1 We'll never know
The loss of Wade Graham in week one of the finals was a blow, then losing Paul Gallen in the second half of the win over the Panthers certainly compounded the Sharks issues, with their two leaders sidelined for the sudden-death Grand Final qualifier.
How much impact that had on the Sharks performance, would the pair have changed the result at AAMI Park - as coach Shane Flanagan said at the post-match press conference - we'll never know.
Only last October Graham was a Kangaroo, playing for Australia in their successful World Cup campaign, while we hardly need to be reminded of the career resume that Gallen possesses and the influence his work rate, experience and leadership has on the weekly performances of the Sharks.
So while the young legs and fully fit bodies coming in to replace the pair were physically able to compete, with their effort without question, one will never know how what the loss of the experienced the pair meant to the final result.
2 Then Feki goes down.....
The Sharks were able to adjust and compete in the early exchanges despite the absence of their Co-Captains, but when Sosaia Feki went down in the first half, meaning Kurt Capewell was shifted from the back row to the wing, the task became just a whole lot more difficult.
Feki had an interesting evening, being bundled over the touchline by a Billy Slater shoulder charge, one which might see the Melbourne champ rubbed out of the Grand Final, before he was knocked over by his opposite Sulasi Vunivalu while attempting to catch a Storm bomb.
Falling awkwardly, Feki damaged the AC joint in his shoulder and suddenly his night was over.
The loss of Feki forced a reshuffle, with the versatile Capewell moving to the left wing and the challenge had immediately stepped up another notch.
Staying healthy in September and having the rub of the green when it comes to injury is crucial and unfortunately the Sharks didn't get the luck in that department that they would have been hoping for.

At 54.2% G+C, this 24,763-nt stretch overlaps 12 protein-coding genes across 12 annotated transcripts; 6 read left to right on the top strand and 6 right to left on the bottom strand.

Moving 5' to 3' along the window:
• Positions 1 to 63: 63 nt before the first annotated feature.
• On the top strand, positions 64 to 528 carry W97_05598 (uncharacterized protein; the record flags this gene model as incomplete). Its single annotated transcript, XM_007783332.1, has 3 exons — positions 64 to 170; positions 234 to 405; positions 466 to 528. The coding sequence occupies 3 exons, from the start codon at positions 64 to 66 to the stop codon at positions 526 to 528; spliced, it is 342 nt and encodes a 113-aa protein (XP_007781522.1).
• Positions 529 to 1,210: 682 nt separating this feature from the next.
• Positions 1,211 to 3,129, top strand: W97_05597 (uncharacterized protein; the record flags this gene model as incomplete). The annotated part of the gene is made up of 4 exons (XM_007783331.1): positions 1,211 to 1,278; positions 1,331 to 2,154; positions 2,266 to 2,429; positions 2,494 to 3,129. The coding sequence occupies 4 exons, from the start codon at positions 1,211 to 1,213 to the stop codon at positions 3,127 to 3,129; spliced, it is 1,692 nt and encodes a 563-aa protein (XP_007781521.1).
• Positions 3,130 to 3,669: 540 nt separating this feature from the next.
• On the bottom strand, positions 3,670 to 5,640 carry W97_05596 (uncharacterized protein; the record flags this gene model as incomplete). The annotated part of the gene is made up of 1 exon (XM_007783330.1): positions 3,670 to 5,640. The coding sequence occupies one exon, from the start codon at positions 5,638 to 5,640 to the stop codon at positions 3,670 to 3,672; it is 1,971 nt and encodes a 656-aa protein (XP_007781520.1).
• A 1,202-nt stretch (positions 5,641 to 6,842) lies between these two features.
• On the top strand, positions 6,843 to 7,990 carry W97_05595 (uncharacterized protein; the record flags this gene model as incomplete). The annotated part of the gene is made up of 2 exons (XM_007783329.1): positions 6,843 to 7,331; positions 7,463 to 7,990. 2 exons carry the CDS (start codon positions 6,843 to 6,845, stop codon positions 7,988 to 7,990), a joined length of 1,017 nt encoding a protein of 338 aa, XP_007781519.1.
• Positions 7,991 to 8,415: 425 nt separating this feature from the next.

3 Farewell to one of the greats
It obviously wasn't the way he wanted to go out, with Luke Lewis playing his final game in the same city where he made his NRL debut 17 years before, but there was no taking away from what has been an outstanding rugby league career.
Lewis hangs up the boots having played 324 NRL games, 16 Tests for Australia, 17 Origin matches for NSW, as a Churchill Medallist and a two-time Premiership winner.
By anybody's standards, it has been an outstanding innings, one which sadly came to an end one week shy of a Grand Final appearance and a potential fairytale finish.
Fittingly, Lewis led the Sharks out as skipper in his final game and while he couldn't steer the team to victory, his classy exit, on the same night his good mate Billy Slater played his last game in front of his home fans, will long be remembered by those who were at AAMI Park.
Farewell to Luke Lewis, it has been a wonderful ride, and good luck wherever the next chapter takes you.
4 Also thanks and goodbye.....
Also thanks and goodbye to four other Sharks who are set to continue their careers, two in the UK SuperLeague and two in Newcastle Knights colours in 2019.
Ricky Leutele, heads to the Toronto Wolfpack, a new kid on the SuperLeague block, while Joseph Paulo is on his way to St Helens.
Both are thorough professionals and are set to have a huge impact on their new teams in the UK competition.
As for Jesse Ramien and Edrick Lee, the Sharks would love to have retained the pair but they head north with family considerations foremost in their decisions to move on.
It is a shame, with many predicting Ramien to play representative football in the future, while Lee has impressed all with his toughness, athleticism and exceptional improvement in 2018.
All have all performed over and beyond for the Sharks, Ricky for 10 seasons, Joseph for three and while Lee and Ramien are new on the scene, we wish them the best in their future endeavours.
5 That week off is huge
When the Sharks were successful in claiming the NRL title in 2016, many looked back at the win in Canberra over the Raiders in week one of the finals as the defining game of the season.
After a week off, a fresh and energetic Sharks outfit blew the Cowboys off Allianz Stadium in the Preliminary Final before going on to beat the Storm on that memorable Sunday at ANZ.
Fast forward to 2018 and the Sharks had their opportunities but couldn't quite get the job done against the Roosters in week one.
The loss meant a rugged elimination game against the Panthers, one in which Paul Gallen was injured and Luke Lewis aggravated a calf problem.
The Sharks didn't quite limp into Melbourne but their opponents were fresh, injury free and full of energy from the get go. The Sharks did have their chances and didn't have a great night, but it's extremely difficult travelling interstate to play a team which has had a week to prepare both physically and mentally.
It was no coincidence that the Roosters looked the more physically prepared for their final, after Souths had to do it the hard way to progress to the Prelim stage.
Making the top four is big, but there can be no doubt that a win in the first week of finals, then becomes almost as important. That week off is a huge advantage.